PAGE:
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Simple sprite animation using CSS3 @keyframes and steps()

{ Posted 19th June 2014 }

This is something I did recently that I thought was pretty neat. The basic idea was to animate a graphic when it is hovered over. I initially thought I would have to do something crazy with javascript or possibly gifs to get it to work but in the end I came up with a way to do it using CSS3 @keyframe animation which is much cooler.

The concept is actually pretty simple – create a sprite map containing each frame of the animation and then use a custom @keyframe animation to cycle through the sprites in the form of a background image.

Create a sprite

So my animation is going to be 12 frames long and occur on a canvas size of 200x200px. You can stack the frames horizontally or vertically, it doesn’t matter, but your sprite map needs to be exactly the right size (there should be no gap in between the frames). Here’s mine, it’s Morris Day, kindly animated by Luke Huitson (who also designed this very website!)

We also need something to display our animation in – just an empty div or something:

<div class="morris-day"></div>

Create the @keyframe animation

I am going to use the Animation Compass plugin which will generate all of the vendor prefixed versions of my animations. Make sure to include it and compass at the top of you scss file:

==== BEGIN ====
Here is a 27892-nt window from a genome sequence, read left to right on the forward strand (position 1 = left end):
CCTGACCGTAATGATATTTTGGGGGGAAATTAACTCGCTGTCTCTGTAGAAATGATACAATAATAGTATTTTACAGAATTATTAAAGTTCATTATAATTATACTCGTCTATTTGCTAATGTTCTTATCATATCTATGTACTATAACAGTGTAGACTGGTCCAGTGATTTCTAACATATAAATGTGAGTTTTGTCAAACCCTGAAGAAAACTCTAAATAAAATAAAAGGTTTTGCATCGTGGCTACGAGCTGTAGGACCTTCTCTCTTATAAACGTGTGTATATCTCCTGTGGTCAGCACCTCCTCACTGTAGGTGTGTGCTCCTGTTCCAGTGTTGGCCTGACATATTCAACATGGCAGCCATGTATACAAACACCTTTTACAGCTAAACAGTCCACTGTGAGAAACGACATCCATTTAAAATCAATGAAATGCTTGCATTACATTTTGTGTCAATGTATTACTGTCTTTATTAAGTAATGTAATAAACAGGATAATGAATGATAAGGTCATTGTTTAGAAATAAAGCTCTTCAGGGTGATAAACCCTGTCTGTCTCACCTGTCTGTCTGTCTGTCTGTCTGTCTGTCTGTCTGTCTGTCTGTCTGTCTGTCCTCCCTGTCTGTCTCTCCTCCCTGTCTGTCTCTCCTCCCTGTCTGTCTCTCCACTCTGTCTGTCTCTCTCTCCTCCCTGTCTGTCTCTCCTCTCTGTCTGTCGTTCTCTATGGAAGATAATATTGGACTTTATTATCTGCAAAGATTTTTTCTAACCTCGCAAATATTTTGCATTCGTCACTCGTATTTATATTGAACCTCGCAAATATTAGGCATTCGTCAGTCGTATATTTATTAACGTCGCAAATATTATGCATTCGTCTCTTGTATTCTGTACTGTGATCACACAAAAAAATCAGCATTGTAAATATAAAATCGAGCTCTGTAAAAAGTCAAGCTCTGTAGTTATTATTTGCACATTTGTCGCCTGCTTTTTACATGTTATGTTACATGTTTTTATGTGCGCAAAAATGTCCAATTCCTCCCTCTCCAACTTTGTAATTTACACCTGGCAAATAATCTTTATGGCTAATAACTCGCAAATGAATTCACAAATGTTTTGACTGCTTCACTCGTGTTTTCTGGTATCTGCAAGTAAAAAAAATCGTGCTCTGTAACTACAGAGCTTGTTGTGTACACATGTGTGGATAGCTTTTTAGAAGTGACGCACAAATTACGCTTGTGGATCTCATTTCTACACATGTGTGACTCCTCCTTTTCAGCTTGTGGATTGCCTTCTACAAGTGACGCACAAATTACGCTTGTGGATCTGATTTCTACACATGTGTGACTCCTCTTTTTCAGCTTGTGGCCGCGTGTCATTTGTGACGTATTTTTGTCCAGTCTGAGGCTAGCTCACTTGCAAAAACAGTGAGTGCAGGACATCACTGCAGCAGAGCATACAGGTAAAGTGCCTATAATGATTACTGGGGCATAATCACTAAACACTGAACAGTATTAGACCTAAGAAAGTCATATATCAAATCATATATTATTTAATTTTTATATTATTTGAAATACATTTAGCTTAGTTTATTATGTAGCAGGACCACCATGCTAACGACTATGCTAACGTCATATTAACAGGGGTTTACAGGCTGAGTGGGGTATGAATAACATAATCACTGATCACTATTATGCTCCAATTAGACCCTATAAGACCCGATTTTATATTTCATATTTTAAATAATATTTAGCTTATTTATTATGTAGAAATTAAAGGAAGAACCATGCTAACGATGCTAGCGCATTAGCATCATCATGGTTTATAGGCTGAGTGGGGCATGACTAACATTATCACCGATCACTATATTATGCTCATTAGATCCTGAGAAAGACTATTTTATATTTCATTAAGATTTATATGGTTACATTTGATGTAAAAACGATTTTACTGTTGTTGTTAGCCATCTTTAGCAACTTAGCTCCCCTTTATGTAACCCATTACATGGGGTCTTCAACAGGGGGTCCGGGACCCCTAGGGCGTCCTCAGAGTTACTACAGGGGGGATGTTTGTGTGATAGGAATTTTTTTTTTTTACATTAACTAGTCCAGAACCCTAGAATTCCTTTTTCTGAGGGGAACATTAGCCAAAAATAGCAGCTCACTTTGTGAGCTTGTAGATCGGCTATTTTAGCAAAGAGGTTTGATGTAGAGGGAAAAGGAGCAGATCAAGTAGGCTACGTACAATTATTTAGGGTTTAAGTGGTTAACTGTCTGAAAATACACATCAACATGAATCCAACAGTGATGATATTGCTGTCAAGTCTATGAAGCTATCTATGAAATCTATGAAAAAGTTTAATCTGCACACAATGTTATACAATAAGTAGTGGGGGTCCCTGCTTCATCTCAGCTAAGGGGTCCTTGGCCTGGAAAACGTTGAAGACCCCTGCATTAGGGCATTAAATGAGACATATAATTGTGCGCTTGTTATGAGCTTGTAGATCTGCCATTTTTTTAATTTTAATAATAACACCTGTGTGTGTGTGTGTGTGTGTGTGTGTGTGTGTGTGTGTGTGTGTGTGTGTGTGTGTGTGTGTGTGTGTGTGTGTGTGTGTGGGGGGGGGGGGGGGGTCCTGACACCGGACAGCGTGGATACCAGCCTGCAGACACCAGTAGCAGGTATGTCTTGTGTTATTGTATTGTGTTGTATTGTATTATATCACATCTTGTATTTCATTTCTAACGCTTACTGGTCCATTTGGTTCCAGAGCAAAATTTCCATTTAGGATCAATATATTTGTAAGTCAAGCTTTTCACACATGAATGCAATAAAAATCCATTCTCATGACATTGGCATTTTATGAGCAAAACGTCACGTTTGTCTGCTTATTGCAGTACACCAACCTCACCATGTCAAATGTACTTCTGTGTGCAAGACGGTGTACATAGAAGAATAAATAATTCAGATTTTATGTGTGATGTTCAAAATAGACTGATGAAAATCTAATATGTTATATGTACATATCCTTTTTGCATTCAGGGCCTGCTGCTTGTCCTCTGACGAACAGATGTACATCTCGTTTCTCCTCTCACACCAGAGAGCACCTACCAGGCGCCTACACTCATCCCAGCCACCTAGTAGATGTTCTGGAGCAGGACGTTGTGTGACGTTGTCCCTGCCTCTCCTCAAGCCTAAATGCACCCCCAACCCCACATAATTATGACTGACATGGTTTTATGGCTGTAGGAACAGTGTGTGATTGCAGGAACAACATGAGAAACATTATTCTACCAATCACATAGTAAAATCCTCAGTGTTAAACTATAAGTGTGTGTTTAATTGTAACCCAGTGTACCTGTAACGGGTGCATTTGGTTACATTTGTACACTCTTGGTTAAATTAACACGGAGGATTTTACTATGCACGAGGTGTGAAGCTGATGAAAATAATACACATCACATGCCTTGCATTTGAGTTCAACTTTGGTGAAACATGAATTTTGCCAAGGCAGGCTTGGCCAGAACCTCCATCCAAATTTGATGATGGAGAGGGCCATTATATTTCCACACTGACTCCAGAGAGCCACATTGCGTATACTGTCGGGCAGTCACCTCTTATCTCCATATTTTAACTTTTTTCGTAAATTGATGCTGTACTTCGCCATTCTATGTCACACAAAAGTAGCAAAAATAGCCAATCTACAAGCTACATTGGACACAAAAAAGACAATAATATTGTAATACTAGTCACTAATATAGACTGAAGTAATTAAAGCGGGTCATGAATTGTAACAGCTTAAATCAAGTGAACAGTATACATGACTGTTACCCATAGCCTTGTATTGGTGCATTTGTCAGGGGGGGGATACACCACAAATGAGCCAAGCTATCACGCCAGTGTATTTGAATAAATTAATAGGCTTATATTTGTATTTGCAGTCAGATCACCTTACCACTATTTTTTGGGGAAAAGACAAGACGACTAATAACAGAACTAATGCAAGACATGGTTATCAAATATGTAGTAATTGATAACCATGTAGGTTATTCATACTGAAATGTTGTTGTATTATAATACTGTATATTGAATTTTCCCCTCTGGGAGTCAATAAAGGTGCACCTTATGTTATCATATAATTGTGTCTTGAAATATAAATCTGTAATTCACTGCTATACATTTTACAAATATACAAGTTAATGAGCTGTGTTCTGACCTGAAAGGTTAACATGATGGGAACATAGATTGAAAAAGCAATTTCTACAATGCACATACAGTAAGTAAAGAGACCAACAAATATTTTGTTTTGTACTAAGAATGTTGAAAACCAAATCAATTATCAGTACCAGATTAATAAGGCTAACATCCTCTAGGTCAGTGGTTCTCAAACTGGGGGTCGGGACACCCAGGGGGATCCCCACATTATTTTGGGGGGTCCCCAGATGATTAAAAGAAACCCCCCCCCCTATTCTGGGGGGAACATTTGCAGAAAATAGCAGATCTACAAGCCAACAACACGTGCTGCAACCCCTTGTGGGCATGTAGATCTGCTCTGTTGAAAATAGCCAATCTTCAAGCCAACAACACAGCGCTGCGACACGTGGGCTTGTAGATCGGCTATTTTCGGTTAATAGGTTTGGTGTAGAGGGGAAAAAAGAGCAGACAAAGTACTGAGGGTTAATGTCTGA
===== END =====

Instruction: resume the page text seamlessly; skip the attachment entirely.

@import "compass";@import "animation";

So on to the @keyframe animation itself. Again it’s pretty simple, it animates the background-position:

@include keyframes(morris-animate) {  from {background-position: 0 0;}  to {background-position: -2400px 0;} // The width of the sprite.}

Apply the animation!

First off, let’s just put the first frame in our div:

.morris-day {  width: 200px;  height: 200px;  background-image: url('morris-day.png');}

Now we can actually animate it! The key here, the real magic that makes this work, comes from the steps() timing-function which breaks the animation up in to steps – in this case showing each frame separately, one after the other, without actually animating between them. The steps timing-function needs to know the number of steps it should take – in this case 12:

.morris-day:hover {  @include animation(morris-animate .8s steps(12) forwards);}

It works! Look at him go!

Browser support

So obviously not all browsers are going to support this so let’s take care of that. I have already mentioned in a previous blog post the joys of Modernizr so I’m gonna make use of that here. The last frame of the animation is fine for a non-animated hover state so I’ll use the classes provided my modernizr to provide that as the fallback.

.morris-day:hover {  @include animation(morris-animate .8s steps(12) forwards);  .no-cssanimations & {    background-position: -2200px 0;  }}

That’s it! Pretty simple concept really but I’m keen to hear if anyone else uses it!